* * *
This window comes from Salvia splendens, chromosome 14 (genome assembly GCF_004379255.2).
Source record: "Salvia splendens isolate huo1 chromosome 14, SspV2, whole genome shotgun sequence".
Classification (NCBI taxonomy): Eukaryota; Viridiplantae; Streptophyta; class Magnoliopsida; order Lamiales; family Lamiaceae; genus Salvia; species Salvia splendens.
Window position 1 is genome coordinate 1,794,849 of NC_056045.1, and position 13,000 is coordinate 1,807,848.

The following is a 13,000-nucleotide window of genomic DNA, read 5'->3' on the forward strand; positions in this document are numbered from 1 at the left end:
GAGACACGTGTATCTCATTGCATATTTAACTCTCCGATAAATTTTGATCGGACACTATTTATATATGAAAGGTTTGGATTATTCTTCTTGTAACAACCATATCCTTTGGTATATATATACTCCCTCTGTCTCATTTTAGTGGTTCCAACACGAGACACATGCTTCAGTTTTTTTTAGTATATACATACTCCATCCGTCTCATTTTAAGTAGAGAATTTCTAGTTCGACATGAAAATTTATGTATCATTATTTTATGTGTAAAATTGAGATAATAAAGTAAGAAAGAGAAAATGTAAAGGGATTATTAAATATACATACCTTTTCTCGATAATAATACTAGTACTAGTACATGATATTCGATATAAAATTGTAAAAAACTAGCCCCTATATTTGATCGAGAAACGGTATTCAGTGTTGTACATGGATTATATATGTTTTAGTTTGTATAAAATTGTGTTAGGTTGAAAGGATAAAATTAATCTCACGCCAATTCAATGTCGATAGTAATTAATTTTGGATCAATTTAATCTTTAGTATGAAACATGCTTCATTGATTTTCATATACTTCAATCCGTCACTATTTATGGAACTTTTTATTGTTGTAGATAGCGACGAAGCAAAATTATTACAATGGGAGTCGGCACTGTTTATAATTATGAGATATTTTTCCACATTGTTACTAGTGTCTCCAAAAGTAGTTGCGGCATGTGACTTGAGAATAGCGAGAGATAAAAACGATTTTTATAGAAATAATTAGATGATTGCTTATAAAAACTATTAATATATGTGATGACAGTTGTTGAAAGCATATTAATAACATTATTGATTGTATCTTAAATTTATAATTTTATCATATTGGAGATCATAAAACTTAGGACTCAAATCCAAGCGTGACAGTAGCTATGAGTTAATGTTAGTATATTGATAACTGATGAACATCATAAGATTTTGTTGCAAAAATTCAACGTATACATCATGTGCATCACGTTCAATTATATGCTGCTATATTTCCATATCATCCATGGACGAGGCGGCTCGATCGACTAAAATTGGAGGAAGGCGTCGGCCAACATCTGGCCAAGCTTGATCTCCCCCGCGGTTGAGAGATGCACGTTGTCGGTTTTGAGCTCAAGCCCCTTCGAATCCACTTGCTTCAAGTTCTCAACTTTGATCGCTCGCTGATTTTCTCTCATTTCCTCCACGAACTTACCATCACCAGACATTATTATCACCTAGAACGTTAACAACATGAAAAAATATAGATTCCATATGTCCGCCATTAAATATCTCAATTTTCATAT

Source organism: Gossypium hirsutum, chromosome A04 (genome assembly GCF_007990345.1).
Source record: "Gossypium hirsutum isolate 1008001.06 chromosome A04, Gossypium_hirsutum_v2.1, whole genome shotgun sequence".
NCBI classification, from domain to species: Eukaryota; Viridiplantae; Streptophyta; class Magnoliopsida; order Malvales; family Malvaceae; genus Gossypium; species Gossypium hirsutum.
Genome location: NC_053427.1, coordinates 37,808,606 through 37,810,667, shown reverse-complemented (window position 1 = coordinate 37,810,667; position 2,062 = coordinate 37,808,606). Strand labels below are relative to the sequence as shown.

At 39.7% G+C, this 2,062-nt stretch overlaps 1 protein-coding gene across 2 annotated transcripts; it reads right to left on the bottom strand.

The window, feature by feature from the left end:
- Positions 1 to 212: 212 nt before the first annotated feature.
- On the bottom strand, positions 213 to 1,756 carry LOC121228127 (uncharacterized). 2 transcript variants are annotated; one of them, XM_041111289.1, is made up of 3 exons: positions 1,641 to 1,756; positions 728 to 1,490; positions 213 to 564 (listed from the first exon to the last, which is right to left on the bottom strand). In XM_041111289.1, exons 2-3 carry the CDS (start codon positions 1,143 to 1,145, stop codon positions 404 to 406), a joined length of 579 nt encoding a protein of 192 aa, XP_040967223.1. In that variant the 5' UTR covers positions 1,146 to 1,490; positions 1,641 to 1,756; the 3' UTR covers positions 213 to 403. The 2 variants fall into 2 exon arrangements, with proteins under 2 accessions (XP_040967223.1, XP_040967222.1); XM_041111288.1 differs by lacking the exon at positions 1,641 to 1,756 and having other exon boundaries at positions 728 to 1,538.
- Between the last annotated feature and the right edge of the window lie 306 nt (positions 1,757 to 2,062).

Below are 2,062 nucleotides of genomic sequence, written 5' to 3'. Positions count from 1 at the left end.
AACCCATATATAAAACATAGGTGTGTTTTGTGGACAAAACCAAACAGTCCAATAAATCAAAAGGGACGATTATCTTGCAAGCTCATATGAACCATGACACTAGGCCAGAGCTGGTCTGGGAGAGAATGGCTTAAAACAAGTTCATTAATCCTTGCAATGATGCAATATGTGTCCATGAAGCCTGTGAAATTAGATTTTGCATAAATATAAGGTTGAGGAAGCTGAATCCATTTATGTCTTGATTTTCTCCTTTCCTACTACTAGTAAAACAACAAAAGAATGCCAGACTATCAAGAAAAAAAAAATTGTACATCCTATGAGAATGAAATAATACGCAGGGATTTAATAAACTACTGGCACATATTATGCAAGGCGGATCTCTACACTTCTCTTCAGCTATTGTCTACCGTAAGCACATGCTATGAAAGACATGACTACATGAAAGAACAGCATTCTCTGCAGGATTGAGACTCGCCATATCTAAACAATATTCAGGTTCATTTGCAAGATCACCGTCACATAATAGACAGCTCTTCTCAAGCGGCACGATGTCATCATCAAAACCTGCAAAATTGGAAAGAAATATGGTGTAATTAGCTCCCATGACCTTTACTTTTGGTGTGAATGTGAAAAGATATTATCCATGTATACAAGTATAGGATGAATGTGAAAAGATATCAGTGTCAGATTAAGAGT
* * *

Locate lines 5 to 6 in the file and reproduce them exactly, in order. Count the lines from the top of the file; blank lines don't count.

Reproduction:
The following is a 13,000-nucleotide window of genomic DNA, read 5'->3' on the forward strand; positions in this document are numbered from 1 at the left end:
GAGACACGTGTATCTCATTGCATATTTAACTCTCCGATAAATTTTGATCGGACACTATTTATATATGAAAGGTTTGGATTATTCTTCTTGTAACAACCATATCCTTTGGTATATATATACTCCCTCTGTCTCATTTTAGTGGTTCCAACACGAGACACATGCTTCAGTTTTTTTTAGTATATACATACTCCATCCGTCTCATTTTAAGTAGAGAATTTCTAGTTCGACATGAAAATTTATGTATCATTATTTTATGTGTAAAATTGAGATAATAAAGTAAGAAAGAGAAAATGTAAAGGGATTATTAAATATACATACCTTTTCTCGATAATAATACTAGTACTAGTACATGATATTCGATATAAAATTGTAAAAAACTAGCCCCTATATTTGATCGAGAAACGGTATTCAGTGTTGTACATGGATTATATATGTTTTAGTTTGTATAAAATTGTGTTAGGTTGAAAGGATAAAATTAATCTCACGCCAATTCAATGTCGATAGTAATTAATTTTGGATCAATTTAATCTTTAGTATGAAACATGCTTCATTGATTTTCATATACTTCAATCCGTCACTATTTATGGAACTTTTTATTGTTGTAGATAGCGACGAAGCAAAATTATTACAATGGGAGTCGGCACTGTTTATAATTATGAGATATTTTTCCACATTGTTACTAGTGTCTCCAAAAGTAGTTGCGGCATGTGACTTGAGAATAGCGAGAGATAAAAACGATTTTTATAGAAATAATTAGATGATTGCTTATAAAAACTATTAATATATGTGATGACAGTTGTTGAAAGCATATTAATAACATTATTGATTGTATCTTAAATTTATAATTTTATCATATTGGAGATCATAAAACTTAGGACTCAAATCCAAGCGTGACAGTAGCTATGAGTTAATGTTAGTATATTGATAACTGATGAACATCATAAGATTTTGTTGCAAAAATTCAACGTATACATCATGTGCATCACGTTCAATTATATGCTGCTATATTTCCATATCATCCATGGACGAGGCGGCTCGATCGACTAAAATTGGAGGAAGGCGTCGGCCAACATCTGGCCAAGCTTGATCTCCCCCGCGGTTGAGAGATGCACGTTGTCGGTTTTGAGCTCAAGCCCCTTCGAATCCACTTGCTTCAAGTTCTCAACTTTGATCGCTCGCTGATTTTCTCTCATTTCCTCCACGAACTTACCATCACCAGACATTATTATCACCTAGAACGTTAACAACATGAAAAAATATAGATTCCATATGTCCGCCATTAAATATCTCAATTTTCATAT